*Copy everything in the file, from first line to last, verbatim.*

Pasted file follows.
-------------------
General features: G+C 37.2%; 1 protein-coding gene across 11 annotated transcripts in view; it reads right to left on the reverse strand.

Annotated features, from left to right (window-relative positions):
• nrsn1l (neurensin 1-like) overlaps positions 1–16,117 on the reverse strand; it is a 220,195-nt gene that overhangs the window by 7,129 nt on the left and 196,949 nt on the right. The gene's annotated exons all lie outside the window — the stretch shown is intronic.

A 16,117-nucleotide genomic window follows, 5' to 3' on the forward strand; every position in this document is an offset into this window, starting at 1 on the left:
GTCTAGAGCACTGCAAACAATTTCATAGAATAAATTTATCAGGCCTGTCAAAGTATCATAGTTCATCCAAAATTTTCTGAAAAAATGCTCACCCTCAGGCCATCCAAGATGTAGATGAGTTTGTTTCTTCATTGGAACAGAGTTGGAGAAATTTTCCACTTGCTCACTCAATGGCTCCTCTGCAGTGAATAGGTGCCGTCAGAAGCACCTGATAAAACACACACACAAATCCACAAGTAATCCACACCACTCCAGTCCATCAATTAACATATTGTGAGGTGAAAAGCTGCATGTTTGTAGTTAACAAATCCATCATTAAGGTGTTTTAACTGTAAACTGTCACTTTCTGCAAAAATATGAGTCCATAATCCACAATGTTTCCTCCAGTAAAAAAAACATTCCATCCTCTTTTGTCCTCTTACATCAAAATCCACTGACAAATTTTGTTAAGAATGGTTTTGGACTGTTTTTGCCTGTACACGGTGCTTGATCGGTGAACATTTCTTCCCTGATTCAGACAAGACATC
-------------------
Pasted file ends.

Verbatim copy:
General features: G+C 37.2%; 1 protein-coding gene across 11 annotated transcripts in view; it reads right to left on the reverse strand.

Annotated features, from left to right (window-relative positions):
• nrsn1l (neurensin 1-like) overlaps positions 1–16,117 on the reverse strand; it is a 220,195-nt gene that overhangs the window by 7,129 nt on the left and 196,949 nt on the right. The gene's annotated exons all lie outside the window — the stretch shown is intronic.

A 16,117-nucleotide genomic window follows, 5' to 3' on the forward strand; every position in this document is an offset into this window, starting at 1 on the left:
GTCTAGAGCACTGCAAACAATTTCATAGAATAAATTTATCAGGCCTGTCAAAGTATCATAGTTCATCCAAAATTTTCTGAAAAAATGCTCACCCTCAGGCCATCCAAGATGTAGATGAGTTTGTTTCTTCATTGGAACAGAGTTGGAGAAATTTTCCACTTGCTCACTCAATGGCTCCTCTGCAGTGAATAGGTGCCGTCAGAAGCACCTGATAAAACACACACACAAATCCACAAGTAATCCACACCACTCCAGTCCATCAATTAACATATTGTGAGGTGAAAAGCTGCATGTTTGTAGTTAACAAATCCATCATTAAGGTGTTTTAACTGTAAACTGTCACTTTCTGCAAAAATATGAGTCCATAATCCACAATGTTTCCTCCAGTAAAAAAAACATTCCATCCTCTTTTGTCCTCTTACATCAAAATCCACTGACAAATTTTGTTAAGAATGGTTTTGGACTGTTTTTGCCTGTACACGGTGCTTGATCGGTGAACATTTCTTCCCTGATTCAGACAAGACATC